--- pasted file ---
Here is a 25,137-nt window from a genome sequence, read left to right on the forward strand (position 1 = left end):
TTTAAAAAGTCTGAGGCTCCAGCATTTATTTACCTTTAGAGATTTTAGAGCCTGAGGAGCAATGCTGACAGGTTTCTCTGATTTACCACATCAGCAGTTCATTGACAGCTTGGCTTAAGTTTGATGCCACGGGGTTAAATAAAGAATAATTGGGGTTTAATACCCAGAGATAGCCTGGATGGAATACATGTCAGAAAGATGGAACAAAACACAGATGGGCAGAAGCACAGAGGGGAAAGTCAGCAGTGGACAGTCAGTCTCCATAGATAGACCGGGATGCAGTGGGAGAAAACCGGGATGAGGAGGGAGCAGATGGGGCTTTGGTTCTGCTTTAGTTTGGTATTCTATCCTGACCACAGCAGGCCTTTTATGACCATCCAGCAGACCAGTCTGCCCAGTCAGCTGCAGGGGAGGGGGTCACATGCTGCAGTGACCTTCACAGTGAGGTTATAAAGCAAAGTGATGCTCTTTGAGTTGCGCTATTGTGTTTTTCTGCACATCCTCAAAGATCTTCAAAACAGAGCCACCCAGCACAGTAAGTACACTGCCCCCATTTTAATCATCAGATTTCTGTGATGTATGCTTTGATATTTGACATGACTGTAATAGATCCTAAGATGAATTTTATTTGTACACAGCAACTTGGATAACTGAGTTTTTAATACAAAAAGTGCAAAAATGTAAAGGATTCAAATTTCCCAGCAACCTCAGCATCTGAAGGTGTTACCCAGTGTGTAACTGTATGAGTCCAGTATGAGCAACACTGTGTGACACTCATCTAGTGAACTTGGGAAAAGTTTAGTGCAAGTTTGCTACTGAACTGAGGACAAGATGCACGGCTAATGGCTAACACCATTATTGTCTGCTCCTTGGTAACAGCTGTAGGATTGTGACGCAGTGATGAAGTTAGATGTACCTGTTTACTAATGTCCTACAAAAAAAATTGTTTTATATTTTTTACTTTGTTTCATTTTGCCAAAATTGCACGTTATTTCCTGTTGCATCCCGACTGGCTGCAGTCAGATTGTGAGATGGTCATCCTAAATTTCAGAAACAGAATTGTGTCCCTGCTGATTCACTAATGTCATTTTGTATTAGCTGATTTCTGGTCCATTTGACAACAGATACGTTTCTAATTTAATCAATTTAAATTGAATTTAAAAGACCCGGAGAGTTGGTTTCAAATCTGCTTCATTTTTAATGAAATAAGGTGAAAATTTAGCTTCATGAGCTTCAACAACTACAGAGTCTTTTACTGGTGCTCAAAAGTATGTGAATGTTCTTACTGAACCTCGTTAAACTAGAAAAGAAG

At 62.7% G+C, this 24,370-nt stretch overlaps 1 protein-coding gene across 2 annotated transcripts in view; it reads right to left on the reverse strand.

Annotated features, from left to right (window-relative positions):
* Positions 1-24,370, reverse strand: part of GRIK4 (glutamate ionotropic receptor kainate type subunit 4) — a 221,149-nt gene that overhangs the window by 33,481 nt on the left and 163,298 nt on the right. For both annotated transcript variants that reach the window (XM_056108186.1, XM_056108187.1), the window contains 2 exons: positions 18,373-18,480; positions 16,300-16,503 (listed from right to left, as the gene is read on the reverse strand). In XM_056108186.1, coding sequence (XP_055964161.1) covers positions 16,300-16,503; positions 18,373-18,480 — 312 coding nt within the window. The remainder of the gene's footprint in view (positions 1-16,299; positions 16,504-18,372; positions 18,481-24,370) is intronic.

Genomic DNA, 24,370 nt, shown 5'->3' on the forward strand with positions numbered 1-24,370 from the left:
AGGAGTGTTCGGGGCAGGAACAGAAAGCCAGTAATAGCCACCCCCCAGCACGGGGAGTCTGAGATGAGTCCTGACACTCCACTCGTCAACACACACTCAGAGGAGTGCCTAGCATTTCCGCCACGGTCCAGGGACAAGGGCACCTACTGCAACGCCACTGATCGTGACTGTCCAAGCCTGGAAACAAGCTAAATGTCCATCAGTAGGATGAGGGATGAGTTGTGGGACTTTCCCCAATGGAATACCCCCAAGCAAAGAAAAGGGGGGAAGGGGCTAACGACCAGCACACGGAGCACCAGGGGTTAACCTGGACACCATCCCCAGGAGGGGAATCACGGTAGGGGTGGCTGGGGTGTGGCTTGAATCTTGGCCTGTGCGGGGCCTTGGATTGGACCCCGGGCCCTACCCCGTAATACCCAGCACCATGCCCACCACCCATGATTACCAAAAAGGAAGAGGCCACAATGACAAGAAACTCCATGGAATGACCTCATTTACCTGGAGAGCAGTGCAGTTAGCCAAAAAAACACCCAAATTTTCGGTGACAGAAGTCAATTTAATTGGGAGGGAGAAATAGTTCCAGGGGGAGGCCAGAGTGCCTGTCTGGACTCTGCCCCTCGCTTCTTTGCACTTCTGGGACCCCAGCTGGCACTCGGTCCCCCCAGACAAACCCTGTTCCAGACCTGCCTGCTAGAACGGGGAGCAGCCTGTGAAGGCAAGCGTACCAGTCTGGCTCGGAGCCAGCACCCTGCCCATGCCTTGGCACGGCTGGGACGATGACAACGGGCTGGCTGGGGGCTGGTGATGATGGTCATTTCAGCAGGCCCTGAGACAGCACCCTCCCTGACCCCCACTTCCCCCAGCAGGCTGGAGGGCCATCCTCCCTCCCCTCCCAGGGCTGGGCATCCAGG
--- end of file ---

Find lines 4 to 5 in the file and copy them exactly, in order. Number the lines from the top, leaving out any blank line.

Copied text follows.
Annotated features, from left to right (window-relative positions):
* Positions 1-24,370, reverse strand: part of GRIK4 (glutamate ionotropic receptor kainate type subunit 4) — a 221,149-nt gene that overhangs the window by 33,481 nt on the left and 163,298 nt on the right. For both annotated transcript variants that reach the window (XM_056108186.1, XM_056108187.1), the window contains 2 exons: positions 18,373-18,480; positions 16,300-16,503 (listed from right to left, as the gene is read on the reverse strand). In XM_056108186.1, coding sequence (XP_055964161.1) covers positions 16,300-16,503; positions 18,373-18,480 — 312 coding nt within the window. The remainder of the gene's footprint in view (positions 1-16,299; positions 16,504-18,372; positions 18,481-24,370) is intronic.